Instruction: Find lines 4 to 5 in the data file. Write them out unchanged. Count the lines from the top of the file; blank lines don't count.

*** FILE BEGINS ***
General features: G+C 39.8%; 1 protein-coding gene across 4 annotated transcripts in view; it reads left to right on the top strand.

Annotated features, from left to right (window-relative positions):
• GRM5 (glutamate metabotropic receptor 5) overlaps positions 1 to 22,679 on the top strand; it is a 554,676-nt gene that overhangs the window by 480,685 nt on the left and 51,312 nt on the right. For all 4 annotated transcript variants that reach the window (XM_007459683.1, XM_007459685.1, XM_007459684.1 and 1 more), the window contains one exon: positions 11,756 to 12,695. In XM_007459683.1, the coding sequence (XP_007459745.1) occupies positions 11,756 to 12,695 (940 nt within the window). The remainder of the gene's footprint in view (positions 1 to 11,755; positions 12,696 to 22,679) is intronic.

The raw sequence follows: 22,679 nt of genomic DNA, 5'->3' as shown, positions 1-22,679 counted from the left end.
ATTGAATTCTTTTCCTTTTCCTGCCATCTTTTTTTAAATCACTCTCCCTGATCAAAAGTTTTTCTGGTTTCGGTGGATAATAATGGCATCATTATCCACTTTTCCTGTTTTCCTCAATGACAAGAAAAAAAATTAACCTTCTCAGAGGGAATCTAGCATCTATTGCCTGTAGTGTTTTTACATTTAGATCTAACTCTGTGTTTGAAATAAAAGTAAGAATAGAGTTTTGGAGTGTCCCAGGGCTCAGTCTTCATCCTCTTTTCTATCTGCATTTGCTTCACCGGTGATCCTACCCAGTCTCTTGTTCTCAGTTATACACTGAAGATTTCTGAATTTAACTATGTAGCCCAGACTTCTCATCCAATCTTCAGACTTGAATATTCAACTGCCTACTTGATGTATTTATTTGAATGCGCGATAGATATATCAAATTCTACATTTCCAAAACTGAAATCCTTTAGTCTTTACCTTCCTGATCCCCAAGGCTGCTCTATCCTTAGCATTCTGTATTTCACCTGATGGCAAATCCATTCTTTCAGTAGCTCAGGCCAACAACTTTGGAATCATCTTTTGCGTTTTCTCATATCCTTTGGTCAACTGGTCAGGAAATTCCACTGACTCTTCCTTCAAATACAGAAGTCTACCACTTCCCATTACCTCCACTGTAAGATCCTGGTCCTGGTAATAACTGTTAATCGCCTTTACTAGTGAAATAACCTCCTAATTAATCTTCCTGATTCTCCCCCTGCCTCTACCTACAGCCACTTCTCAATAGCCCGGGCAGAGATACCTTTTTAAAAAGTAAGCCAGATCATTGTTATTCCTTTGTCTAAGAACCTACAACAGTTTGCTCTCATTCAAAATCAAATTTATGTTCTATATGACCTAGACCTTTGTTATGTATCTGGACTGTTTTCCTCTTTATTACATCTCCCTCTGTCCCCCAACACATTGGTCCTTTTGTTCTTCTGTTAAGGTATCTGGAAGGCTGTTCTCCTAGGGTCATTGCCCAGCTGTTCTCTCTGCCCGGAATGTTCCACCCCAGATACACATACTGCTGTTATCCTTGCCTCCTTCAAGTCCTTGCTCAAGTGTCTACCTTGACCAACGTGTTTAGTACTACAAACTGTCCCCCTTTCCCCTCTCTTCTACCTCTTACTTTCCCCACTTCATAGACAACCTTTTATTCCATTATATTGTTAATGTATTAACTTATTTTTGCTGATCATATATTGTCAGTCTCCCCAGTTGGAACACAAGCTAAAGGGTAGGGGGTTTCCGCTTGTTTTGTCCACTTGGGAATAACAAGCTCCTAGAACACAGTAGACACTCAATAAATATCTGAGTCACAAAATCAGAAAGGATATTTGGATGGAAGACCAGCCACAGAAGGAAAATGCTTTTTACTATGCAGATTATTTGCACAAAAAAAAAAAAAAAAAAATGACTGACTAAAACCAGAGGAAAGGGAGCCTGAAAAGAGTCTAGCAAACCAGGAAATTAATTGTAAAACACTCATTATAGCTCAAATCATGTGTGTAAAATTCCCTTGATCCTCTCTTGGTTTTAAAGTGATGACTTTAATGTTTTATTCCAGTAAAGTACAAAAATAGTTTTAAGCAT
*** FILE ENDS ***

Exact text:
The raw sequence follows: 22,679 nt of genomic DNA, 5'->3' as shown, positions 1-22,679 counted from the left end.
ATTGAATTCTTTTCCTTTTCCTGCCATCTTTTTTTAAATCACTCTCCCTGATCAAAAGTTTTTCTGGTTTCGGTGGATAATAATGGCATCATTATCCACTTTTCCTGTTTTCCTCAATGACAAGAAAAAAAATTAACCTTCTCAGAGGGAATCTAGCATCTATTGCCTGTAGTGTTTTTACATTTAGATCTAACTCTGTGTTTGAAATAAAAGTAAGAATAGAGTTTTGGAGTGTCCCAGGGCTCAGTCTTCATCCTCTTTTCTATCTGCATTTGCTTCACCGGTGATCCTACCCAGTCTCTTGTTCTCAGTTATACACTGAAGATTTCTGAATTTAACTATGTAGCCCAGACTTCTCATCCAATCTTCAGACTTGAATATTCAACTGCCTACTTGATGTATTTATTTGAATGCGCGATAGATATATCAAATTCTACATTTCCAAAACTGAAATCCTTTAGTCTTTACCTTCCTGATCCCCAAGGCTGCTCTATCCTTAGCATTCTGTATTTCACCTGATGGCAAATCCATTCTTTCAGTAGCTCAGGCCAACAACTTTGGAATCATCTTTTGCGTTTTCTCATATCCTTTGGTCAACTGGTCAGGAAATTCCACTGACTCTTCCTTCAAATACAGAAGTCTACCACTTCCCATTACCTCCACTGTAAGATCCTGGTCCTGGTAATAACTGTTAATCGCCTTTACTAGTGAAATAACCTCCTAATTAATCTTCCTGATTCTCCCCCTGCCTCTACCTACAGCCACTTCTCAATAGCCCGGGCAGAGATACCTTTTTAAAAAGTAAGCCAGATCATTGTTATTCCTTTGTCTAAGAACCTACAACAGTTTGCTCTCATTCAAAATCAAATTTATGTTCTATATGACCTAGACCTTTGTTATGTATCTGGACTGTTTTCCTCTTTATTACATCTCCCTCTGTCCCCCAACACATTGGTCCTTTTGTTCTTCTGTTAAGGTATCTGGAAGGCTGTTCTCCTAGGGTCATTGCCCAGCTGTTCTCTCTGCCCGGAATGTTCCACCCCAGATACACATACTGCTGTTATCCTTGCCTCCTTCAAGTCCTTGCTCAAGTGTCTACCTTGACCAACGTGTTTAGTACTACAAACTGTCCCCCTTTCCCCTCTCTTCTACCTCTTACTTTCCCCACTTCATAGACAACCTTTTATTCCATTATATTGTTAATGTATTAACTTATTTTTGCTGATCATATATTGTCAGTCTCCCCAGTTGGAACACAAGCTAAAGGGTAGGGGGTTTCCGCTTGTTTTGTCCACTTGGGAATAACAAGCTCCTAGAACACAGTAGACACTCAATAAATATCTGAGTCACAAAATCAGAAAGGATATTTGGATGGAAGACCAGCCACAGAAGGAAAATGCTTTTTACTATGCAGATTATTTGCACAAAAAAAAAAAAAAAAAAATGACTGACTAAAACCAGAGGAAAGGGAGCCTGAAAAGAGTCTAGCAAACCAGGAAATTAATTGTAAAACACTCATTATAGCTCAAATCATGTGTGTAAAATTCCCTTGATCCTCTCTTGGTTTTAAAGTGATGACTTTAATGTTTTATTCCAGTAAAGTACAAAAATAGTTTTAAGCAT